Clinton's gay policy makes more sense than Tailhook

It's comforting to see that in the critical first weeks following his election, Bill Clinton is being forced to grapple with the most serious problem facing this nation:

Whether to allow gays in the military.


Personally, I don't see why gays want to get in the military.

If I were gay, I'd much rather get into the White House or the board room of General Motors than into Fort Bragg.


But I understand the symbolism involved. The only country clubs I'd ever fight to join are the ones that discriminate against me.

Just what is the objection to gays in the military?

,.5l When you cut through all the verbiage, you find out our military men have two basic fears:

* A gay guy will see them naked in the shower.

* A gay guy will see them in the barracks in their underwear.

You would think that a military that vanquished Nazi Germany and crushed Imperial Japan would be able to deal with this, but so far our generals and admirals have been baffled.

I have two solutions:

Solution to Problem One: In the last 10 years, our government has spent $500 million tracking down gays in the military. Over the next 10 years, we should take half that amount and buy shower curtains.


Solution to Problem Two: You don't want a gay guy to see you in the barracks in your underwear? Put your pants on.


But not so fast, the generals say. There are other problems. Colin Powell, chairman of the Joint Chiefs of Staff, complains that gays will undermine the "good order and discipline" that currently exist in the military.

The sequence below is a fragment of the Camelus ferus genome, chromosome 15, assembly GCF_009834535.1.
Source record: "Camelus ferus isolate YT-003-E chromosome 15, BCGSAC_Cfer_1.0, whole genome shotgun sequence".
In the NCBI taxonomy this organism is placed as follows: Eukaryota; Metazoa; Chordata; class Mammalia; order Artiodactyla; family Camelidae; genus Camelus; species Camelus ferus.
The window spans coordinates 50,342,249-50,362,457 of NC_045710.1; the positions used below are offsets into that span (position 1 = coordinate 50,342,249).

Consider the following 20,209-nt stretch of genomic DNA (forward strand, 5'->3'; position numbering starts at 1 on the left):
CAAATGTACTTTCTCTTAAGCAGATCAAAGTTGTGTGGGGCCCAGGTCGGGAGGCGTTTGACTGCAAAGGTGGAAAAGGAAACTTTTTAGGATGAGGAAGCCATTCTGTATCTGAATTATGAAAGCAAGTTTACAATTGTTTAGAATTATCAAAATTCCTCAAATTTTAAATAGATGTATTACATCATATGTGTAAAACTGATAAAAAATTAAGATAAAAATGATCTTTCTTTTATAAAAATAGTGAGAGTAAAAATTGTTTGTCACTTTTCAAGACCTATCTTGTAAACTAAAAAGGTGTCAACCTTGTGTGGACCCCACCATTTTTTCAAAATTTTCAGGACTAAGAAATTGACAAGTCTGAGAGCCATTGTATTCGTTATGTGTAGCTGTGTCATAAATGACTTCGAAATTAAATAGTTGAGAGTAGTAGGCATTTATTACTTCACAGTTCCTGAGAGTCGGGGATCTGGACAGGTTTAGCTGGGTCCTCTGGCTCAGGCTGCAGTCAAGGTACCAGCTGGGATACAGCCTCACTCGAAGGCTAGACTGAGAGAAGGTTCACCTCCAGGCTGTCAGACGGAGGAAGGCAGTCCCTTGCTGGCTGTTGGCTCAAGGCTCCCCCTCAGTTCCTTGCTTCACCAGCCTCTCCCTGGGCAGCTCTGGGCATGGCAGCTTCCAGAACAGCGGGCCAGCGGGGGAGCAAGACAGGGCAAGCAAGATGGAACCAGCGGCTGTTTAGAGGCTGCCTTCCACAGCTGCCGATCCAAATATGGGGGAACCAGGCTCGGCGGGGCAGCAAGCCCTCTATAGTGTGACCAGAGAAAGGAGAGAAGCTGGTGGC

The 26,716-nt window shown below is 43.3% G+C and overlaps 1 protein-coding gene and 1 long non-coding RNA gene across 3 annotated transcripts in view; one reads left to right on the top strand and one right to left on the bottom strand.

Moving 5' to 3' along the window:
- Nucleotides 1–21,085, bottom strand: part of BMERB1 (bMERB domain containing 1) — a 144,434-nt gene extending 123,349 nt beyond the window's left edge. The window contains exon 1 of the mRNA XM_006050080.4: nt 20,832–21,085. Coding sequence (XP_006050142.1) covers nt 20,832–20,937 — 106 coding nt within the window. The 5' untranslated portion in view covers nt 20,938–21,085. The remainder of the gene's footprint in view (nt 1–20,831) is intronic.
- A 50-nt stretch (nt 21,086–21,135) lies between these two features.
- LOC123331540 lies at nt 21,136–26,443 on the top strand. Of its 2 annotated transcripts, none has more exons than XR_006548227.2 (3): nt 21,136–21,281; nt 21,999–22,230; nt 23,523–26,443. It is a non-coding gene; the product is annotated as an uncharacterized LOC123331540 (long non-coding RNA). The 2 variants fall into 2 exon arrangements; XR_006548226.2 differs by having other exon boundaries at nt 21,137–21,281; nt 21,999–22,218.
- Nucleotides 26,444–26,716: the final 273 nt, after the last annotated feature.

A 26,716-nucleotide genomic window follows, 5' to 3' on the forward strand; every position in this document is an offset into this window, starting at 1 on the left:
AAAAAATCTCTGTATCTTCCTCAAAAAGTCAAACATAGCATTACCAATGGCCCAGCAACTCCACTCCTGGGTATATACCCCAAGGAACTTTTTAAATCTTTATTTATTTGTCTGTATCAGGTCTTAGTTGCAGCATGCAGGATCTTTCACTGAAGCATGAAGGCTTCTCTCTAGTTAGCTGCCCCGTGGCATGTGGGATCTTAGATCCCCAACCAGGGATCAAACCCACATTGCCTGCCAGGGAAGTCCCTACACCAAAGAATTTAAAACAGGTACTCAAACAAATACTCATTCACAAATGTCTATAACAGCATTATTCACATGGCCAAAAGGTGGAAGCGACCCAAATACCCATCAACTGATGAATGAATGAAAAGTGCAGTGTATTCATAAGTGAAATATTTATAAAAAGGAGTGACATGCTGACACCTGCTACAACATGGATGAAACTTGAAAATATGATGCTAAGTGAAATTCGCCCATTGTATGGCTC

This, I guess, is the same good order and discipline that was demonstrated at the Navy's Tailhook Convention when heterosexual male officers sexually assaulted and abused female officers and civilians.

But Norman Schwarzkopf, retired hero of the Persian Gulf War, comes up with another problem. He says that having gays in the military will ruin the esprit de corps.

This, I admit, is a knotty problem. And should we ever need another cavalry charge up San Juan Hill, we might have to worry about it.


But these days I am not sure how much esprit de corps is actually needed to push the button on a Tomahawk missile.

Not that pride and patriotism are unimportant. They are two of the reasons, along with economics, that people join the military.

But pride and patriotism are the same motivations that cause gays to want to join the military. And there is no study to suggest that they perform their duties any differently.

The standard for gays and straights in the military should be the same: behavior. In other words, it doesn't matter what you are, it matters what you do.

If you sneak away from guard duty to roll in the hay with somebody, you should be court martialed. And it doesn't matter if the rollee or the roller was gay or straight.

Similarly, if you sexually harass someone, you should be punished. And it doesn't matter if you are a straight sailor abusing a woman on board ship or a gay sailor abusing a man aboard ship. (And you can work out the other combinations.)


Nobody should be sanctioned for his or her sexual orientation. Instead, they should be sanctioned for improper sexual conduct.

The military does not now follow this standard. Currently, you are drummed out of the military for being gay even if you have never engaged in a homosexual act.

I saw a young woman interviewed on TV who was kicked out of the Navy after she said she was a lesbian.

"I had not had sexual relations with a woman," the woman said, "but I felt I had to tell them [i.e. her superior officers] how I felt I was."

Bill Clinton is talking about injecting a little common sense into this situation. (Which is probably why the military is so upset. Nothing destroys esprit de corps faster than common sense.)

As Clinton says, there have always been gays in the military and all he wants to do is free them from having to lie about it.


Allowing people to achieve their goals without lying is a worthy cause.

And if it works in the military, maybe we could someday try it in presidential campaigns.